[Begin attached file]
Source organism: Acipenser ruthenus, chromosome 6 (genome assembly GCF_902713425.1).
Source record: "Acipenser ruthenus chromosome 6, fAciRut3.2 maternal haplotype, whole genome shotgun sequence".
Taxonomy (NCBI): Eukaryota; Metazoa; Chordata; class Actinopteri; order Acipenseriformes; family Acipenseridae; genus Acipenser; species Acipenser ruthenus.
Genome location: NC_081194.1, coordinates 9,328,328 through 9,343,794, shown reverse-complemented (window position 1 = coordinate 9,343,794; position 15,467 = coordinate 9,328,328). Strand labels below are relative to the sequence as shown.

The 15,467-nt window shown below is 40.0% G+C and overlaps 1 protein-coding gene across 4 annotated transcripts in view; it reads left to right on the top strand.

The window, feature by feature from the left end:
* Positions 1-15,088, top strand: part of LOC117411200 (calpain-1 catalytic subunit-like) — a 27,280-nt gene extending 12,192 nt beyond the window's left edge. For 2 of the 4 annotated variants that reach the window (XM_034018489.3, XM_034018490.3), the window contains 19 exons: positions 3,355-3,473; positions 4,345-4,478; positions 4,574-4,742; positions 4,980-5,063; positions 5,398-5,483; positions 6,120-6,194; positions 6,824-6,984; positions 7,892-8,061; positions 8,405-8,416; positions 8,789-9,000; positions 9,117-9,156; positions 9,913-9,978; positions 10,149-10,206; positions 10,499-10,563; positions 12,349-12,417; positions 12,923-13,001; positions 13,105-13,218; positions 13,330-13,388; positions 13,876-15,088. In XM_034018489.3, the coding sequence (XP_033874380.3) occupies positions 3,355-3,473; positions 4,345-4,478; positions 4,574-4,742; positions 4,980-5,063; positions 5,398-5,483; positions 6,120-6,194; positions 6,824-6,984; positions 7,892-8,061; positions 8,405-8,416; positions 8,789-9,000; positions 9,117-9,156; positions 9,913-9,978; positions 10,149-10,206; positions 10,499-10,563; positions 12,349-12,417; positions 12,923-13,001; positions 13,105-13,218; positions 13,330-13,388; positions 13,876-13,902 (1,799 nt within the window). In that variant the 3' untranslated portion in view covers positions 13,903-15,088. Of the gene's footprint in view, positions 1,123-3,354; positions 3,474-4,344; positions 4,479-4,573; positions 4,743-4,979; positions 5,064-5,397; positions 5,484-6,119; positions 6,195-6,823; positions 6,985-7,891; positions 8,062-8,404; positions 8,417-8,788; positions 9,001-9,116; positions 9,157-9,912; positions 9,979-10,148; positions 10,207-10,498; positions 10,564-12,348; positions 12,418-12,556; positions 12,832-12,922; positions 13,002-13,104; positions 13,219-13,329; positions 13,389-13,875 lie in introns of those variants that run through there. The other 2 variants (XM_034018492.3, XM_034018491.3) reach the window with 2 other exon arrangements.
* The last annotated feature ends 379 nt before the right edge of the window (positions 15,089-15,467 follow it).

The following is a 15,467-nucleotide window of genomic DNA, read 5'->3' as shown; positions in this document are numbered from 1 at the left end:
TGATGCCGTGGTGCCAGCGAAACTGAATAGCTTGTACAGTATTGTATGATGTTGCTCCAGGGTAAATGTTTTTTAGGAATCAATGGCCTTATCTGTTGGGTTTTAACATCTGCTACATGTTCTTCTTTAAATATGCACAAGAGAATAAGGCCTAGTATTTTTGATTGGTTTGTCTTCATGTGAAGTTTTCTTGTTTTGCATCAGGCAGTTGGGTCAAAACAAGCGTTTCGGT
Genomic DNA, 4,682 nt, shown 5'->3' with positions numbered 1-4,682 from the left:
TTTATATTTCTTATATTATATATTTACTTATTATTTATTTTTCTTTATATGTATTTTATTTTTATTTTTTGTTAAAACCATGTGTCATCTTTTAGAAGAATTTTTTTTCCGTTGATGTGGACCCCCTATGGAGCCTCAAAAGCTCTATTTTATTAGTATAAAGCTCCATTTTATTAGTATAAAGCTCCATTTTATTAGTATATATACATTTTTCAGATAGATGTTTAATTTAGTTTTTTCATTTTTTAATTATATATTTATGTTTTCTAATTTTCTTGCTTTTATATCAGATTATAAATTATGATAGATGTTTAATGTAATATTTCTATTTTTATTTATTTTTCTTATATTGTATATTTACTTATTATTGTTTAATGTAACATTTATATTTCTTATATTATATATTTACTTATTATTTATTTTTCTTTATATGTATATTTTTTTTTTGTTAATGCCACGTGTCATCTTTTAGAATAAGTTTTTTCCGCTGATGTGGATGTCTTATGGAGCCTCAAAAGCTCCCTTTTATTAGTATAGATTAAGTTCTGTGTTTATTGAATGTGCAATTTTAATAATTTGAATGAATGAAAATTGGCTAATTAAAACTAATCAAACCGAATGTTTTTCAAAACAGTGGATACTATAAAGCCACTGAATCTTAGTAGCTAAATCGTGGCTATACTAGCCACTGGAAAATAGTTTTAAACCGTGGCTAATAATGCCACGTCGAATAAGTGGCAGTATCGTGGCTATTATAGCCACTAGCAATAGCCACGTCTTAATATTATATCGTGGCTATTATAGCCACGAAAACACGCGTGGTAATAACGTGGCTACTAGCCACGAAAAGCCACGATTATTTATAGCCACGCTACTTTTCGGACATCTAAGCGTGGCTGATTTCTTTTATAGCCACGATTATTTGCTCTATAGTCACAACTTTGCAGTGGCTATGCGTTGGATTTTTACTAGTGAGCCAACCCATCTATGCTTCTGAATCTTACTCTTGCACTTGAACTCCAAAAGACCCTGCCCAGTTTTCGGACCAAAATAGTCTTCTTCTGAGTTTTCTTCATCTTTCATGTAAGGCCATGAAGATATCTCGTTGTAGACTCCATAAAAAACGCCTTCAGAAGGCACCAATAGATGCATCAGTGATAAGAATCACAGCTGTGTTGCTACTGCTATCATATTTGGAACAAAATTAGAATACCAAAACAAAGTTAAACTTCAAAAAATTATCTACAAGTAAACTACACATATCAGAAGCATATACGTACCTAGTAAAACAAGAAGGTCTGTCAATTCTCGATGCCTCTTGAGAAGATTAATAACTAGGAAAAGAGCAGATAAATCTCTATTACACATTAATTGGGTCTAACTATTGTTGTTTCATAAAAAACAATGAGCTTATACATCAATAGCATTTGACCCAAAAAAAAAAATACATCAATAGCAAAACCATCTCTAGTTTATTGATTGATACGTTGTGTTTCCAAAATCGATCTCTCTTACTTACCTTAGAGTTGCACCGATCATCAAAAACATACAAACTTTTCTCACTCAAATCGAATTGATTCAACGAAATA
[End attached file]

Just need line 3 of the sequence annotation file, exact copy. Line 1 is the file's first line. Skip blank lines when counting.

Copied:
Taxonomy (NCBI): Eukaryota; Metazoa; Chordata; class Actinopteri; order Acipenseriformes; family Acipenseridae; genus Acipenser; species Acipenser ruthenus.